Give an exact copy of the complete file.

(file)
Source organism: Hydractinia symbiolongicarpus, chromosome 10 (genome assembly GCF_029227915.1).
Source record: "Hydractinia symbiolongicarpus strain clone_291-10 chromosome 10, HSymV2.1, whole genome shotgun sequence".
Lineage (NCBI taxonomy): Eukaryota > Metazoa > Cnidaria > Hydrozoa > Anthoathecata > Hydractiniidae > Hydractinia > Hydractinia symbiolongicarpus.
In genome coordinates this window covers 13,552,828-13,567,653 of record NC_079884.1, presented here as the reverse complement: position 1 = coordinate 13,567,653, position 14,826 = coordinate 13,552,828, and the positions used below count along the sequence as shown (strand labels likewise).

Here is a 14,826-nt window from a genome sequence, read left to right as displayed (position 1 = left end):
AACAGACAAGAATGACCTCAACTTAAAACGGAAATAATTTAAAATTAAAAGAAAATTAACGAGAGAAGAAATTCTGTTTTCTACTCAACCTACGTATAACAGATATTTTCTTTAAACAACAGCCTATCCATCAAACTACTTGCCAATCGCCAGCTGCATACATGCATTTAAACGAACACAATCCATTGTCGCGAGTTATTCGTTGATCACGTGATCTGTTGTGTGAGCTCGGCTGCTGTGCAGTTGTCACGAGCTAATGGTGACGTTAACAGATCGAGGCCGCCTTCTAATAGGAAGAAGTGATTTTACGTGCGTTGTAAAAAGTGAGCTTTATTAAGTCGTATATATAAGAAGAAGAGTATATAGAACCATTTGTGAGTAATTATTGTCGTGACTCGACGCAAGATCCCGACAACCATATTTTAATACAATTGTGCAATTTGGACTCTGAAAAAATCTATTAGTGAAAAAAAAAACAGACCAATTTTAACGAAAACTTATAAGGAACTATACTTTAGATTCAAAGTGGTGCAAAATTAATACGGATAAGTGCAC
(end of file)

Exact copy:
Source organism: Hydractinia symbiolongicarpus, chromosome 10 (genome assembly GCF_029227915.1).
Source record: "Hydractinia symbiolongicarpus strain clone_291-10 chromosome 10, HSymV2.1, whole genome shotgun sequence".
Lineage (NCBI taxonomy): Eukaryota > Metazoa > Cnidaria > Hydrozoa > Anthoathecata > Hydractiniidae > Hydractinia > Hydractinia symbiolongicarpus.
In genome coordinates this window covers 13,552,828-13,567,653 of record NC_079884.1, presented here as the reverse complement: position 1 = coordinate 13,567,653, position 14,826 = coordinate 13,552,828, and the positions used below count along the sequence as shown (strand labels likewise).

Here is a 14,826-nt window from a genome sequence, read left to right as displayed (position 1 = left end):
AACAGACAAGAATGACCTCAACTTAAAACGGAAATAATTTAAAATTAAAAGAAAATTAACGAGAGAAGAAATTCTGTTTTCTACTCAACCTACGTATAACAGATATTTTCTTTAAACAACAGCCTATCCATCAAACTACTTGCCAATCGCCAGCTGCATACATGCATTTAAACGAACACAATCCATTGTCGCGAGTTATTCGTTGATCACGTGATCTGTTGTGTGAGCTCGGCTGCTGTGCAGTTGTCACGAGCTAATGGTGACGTTAACAGATCGAGGCCGCCTTCTAATAGGAAGAAGTGATTTTACGTGCGTTGTAAAAAGTGAGCTTTATTAAGTCGTATATATAAGAAGAAGAGTATATAGAACCATTTGTGAGTAATTATTGTCGTGACTCGACGCAAGATCCCGACAACCATATTTTAATACAATTGTGCAATTTGGACTCTGAAAAAATCTATTAGTGAAAAAAAAAACAGACCAATTTTAACGAAAACTTATAAGGAACTATACTTTAGATTCAAAGTGGTGCAAAATTAATACGGATAAGTGCAC